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10.10.09

Al Stewart




Al Stewart - An Acoustic Evening With Al Stewart - 1996 - EMI

A live compilation album from the great Al Stewart. Many of these tracks have already appeared on Al Stewart's "Orange", "Year of the Cat", "Between the Wars", "Past, Present and Future", and "Russians and Americans " albums. If you are not familiar with Al Stewart's work, give this album a listen. He is one of the great "unfashionable" artists who has always "done his own thing", musically. The guy is a brilliant songwriter, and a lyrical genius. Try and listen to some of the aforementioned albums, and search this blog for more info on the great man's releases. Try and listen to some Roy Harper albums. Roy is another "unfashionable" singer songwriter who has been around for a long time, but his creative brilliance is on a par with Al Stewart

TRACKS

1 Year Of The Cat
2 On The Border
3 Laughing Into 1939
4 Night Train To Munich
5 Roads To Moscow
6 Small Fruit Song
7 Candidate
8 Intro/ Year Of The Cat

All songs composed by Al Stewart, except "Year of the Cat", and "Intro/The Year of the Cat" by Al Stewart, and Peter Wood



BIO (Wikipedia)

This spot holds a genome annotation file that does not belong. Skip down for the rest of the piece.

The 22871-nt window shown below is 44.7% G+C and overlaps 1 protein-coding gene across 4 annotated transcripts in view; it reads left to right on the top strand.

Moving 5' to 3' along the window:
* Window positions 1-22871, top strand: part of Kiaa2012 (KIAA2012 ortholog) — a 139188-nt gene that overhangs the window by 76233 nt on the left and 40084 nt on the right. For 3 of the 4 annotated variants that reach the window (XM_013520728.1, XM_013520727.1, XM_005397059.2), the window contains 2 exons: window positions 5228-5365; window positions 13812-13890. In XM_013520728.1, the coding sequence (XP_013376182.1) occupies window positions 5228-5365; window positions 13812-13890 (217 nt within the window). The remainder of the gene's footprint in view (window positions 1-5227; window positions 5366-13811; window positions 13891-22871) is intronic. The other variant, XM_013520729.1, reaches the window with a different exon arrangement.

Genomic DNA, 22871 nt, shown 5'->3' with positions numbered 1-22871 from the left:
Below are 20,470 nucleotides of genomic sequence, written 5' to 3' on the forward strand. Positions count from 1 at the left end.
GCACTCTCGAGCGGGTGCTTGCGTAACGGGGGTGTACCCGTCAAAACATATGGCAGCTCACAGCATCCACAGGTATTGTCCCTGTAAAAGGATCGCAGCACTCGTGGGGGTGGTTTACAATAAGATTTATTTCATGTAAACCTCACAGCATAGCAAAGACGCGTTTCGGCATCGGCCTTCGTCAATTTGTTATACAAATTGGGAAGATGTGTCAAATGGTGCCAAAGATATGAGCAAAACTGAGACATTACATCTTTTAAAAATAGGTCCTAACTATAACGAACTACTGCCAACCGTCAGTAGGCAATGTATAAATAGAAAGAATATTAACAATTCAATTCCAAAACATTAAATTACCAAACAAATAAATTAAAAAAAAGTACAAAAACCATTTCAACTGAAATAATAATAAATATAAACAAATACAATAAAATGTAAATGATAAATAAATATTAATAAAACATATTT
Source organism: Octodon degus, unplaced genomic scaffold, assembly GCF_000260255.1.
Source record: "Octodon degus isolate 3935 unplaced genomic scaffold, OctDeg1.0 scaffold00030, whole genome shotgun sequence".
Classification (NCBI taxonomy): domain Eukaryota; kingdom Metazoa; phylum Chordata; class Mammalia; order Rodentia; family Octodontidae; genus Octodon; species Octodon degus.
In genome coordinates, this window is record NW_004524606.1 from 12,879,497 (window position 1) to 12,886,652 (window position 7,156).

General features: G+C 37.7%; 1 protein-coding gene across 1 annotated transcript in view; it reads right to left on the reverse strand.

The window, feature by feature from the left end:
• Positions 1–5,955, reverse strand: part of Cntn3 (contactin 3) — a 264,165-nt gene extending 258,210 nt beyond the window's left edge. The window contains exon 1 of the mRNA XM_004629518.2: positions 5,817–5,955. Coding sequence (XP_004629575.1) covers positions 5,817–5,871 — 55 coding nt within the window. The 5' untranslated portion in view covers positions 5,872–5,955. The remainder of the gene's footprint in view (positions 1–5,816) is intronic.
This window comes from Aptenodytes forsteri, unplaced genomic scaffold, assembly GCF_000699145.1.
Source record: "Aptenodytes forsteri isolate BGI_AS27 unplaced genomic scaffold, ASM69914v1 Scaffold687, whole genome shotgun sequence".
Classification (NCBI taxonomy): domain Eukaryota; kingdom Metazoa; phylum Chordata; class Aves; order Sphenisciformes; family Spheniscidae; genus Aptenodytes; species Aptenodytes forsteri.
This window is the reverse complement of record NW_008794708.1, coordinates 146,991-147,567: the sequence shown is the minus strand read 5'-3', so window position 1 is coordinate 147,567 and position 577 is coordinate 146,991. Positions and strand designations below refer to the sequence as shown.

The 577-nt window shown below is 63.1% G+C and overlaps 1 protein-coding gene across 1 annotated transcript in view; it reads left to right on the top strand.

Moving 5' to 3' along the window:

Al Stewart (born Alastair Ian Stewart, 5 September 1945 in Glasgow) is a British singer-songwriter and folk rock musician. He is best known for his 1976 single "Year of the Cat" and its 1978 follow-up "Time Passages" (both of which were produced by Alan Parsons), although albums such as Past, Present and Future [1973] and Modern Times [1975] are seen as more representative of Stewart's talent as a historical wordsmith and lyrical balladeer. His current sidemen are Dave Nachmanoff (U.S., Germany) and occasionally Laurence Juber (primarily U.K. tours). Stewart was an integral part of the folk revival in Britain in the sixties and seventies. He appears throughout the musical folklore of the age - he played at the first ever Glastonbury Festival in 1970, knew Yoko Ono pre-Lennon, bought his first guitar from future Police guitarist Andy Summers and compered at the legendary Les Cousins folk club in London in the 1960s. Stewart grew up in the town of Wimborne, Dorset, England after moving from Scotland with his mother. After that, as he sings in the song Post World War II Blues (off Past, Present and Future): "I came up to London when I was 19 with a corduroy jacket and a head full of dreams." After breaking through into the London folk scene in the late 1960s and early 1970s, he moved to the United States in 1977 and recorded/produced most of his best-known work in Los Angeles, California during the late 1970s and throughout the 1980s. The 1990s were quieter for Stewart, as he released a series of live and concept albums, although the last decade has seen Stewart revive his interest in the historical ballads that brought him to fame in the 1960s and 70s, and he has produced three studio albums since 2000. His extensive back-catalogue has been released on CD and in a number of retrospective compilations, and Stewart continues to tour extensively throughout the United States and Europe. Recordings of live concerts are often made available through his fan clubs, chronicling his 43-year career. As of February 2009[update], he has resided in Los Angeles. Stewart's first record was the single "The Elf" (backed with a version of the Yardbirds' "Turn into Earth"), which was released in 1966 on Decca Records, and included guitar work from Jimmy Page (later of the Yardbirds and Led Zeppelin), the first of many leading guitarists Stewart worked with, including Richard Thompson, Tim Renwick and Peter White. Stewart then signed to Columbia Records (CBS in the UK), for whom he released six albums. The first four of these attracted relatively little commercial interest, although they contain some of Stewart's most incisive and introspective songwriting, and he became popular on the university circuit. Stewart's debut album Bed-Sitter Images was released on LP in 1967; a revised version appeared in 1970 as The First Album (Bed-Sitter Images) with a few tracks changed, and the album was reissued on CD in 2007 by Collectors' Choice Music with all the songs from both versions. Love Chronicles (1969) was notable for the 18-minute title track, an anguished autobiographical tale of sexual encounters that was the first mainstream record release ever to include the word "fucking". It was voted "Folk Album of the Year" by the UK music magazine, Melody Maker, and also features Jimmy Page on guitar. His third album, Zero She Flies followed in 1970 and included a number of shorter songs which ranged from acoustic ballads and instrumentals to songs that featured electric lead guitar. These first three albums (including The Elf) were later released as the two CD set To Whom it May Concern: 1966–70. Orange (1972) was very much a transitional album, combining songs in Stewart's confessional style with more intimations of the historical themes that he would increasingly adopt (e.g. "The News from Spain", with its prog-rock overtones, including dramatic piano by Rick Wakeman). The fifth release, Past, Present and Future (1973), was Stewart's first album to receive a proper release in the United States, via Janus Records. It echoed a traditional historical storytelling style and contained the song "Nostradamus," a long (9:43) track in which Stewart tied into the re-discovery of the claimed seer's writings by referring to selected possible predictions about twentieth century people and events. While too long for mainstream radio airplay at that time, the song became a hit on many U.S. college/university radio stations, which were flexible about running times. Such airplay helped the album to reach #133 on the Billboard album chart in the US. Other songs on Past, Present and Future characterized by Stewart's 'history genre' mentioned American President Warren Harding, World War II, Ernst Röhm, Christine Keeler, Louis Mountbatten, and Stalin's purges. Stewart followed Past, Present and Future with Modern Times (1975), in which the songs were lighter on historical references and more of a return to the theme of short stories set to music. Significantly, though, it was the first of his albums to be produced by Alan Parsons, and Allmusic regard it as his best. While it failed to produce any hit singles, it received substantial airplay on album oriented stations and reached #30 in the US. Stewart's contract with CBS Records expired at this point and he signed to RCA Records for the world outside North America. His first two albums for RCA, Year of the Cat (released on Janus in the U.S., then reissued by Arista Records after Janus folded) and Time Passages (released in the U.S. on Arista), set the style for his later work, and have certainly been his biggest-selling recordings.[7] Both albums reached the top ten in the US, with "Year of the Cat" peaking at #5 and "Time Passages" at #10, and both title songs became top ten singles in the US ("Year of the Cat" #8, and "Time Passages" #7). Meanwhile "Year of the Cat" became Stewart's first chart single in England, where it peaked at #31. The overwhelming success of these songs, both of which still receive substantial radio airplay on classic-rock/pop format radio stations, has later overshadowed the depth and range of Stewart's body of songwriting. Stewart himself has frequently expressed disappointment with the quality of his recordings during this era, commercial success notwithstanding. Stewart then released 24 Carrots (#37 US 1980) and his first live album Live/Indian Summer (#110 US 1981), with both featuring backing by Peter White's band Shot in the Dark (who released their own unsuccessful album in 1981). While "24 Carrots" did produce a #24 single with "Midnight Rocks," the album sold less well than its two immediate predecessors. After those releases, Stewart was dropped by Arista and his popularity declined. Still, despite his lower profile and waning commercial success, he would continue to tour and record albums. There was a four year gap between his next two albums Russians and Americans (1984) (which was highly political) and the upbeat pop-orientated Last Days of the Century (1988), which appeared on smaller labels and had lower sales. Stewart followed up with his second live album, the acoustic Rhymes in Rooms (1992), which featured only himself and Peter White, and Famous Last Words (1993), which was dedicated to the memory of the late Peter Wood (famous for co-writing "Year of the Cat"), who died the year of its release. Stewart followed these up with concept albums, with Between the Wars (1995), covering major historical and cultural events from 1918 to 1939, such as the Versailles Treaty, Prohibition, the Spanish Civil War, and the Great Depression and Down in the Cellar (2000), covering the aspects of wine, one of Stewart's areas of enthusiasm and expertise. In 2005, he released A Beach Full of Shells, followed in 2008 by Sparks of Ancient Light. He continues to tour the United States and Europe, along with guitarists such as Laurence Juber and Dave Nachmanoff, whilst also finding time to pursue his hobby of collecting fine wines. Stewart's historical work includes songs such as "Fields of France", from the album Last Days of the Century, about World War I pilots, "In Red Square", from Seemed Like a Good Idea at the Time, about the Soviet Union , "The Palace of Versailles", from Time Passages, about the French Revolution, and "Sirens of Titan", from Modern Times, a musical precis of Kurt Vonnegut's novel of the same title.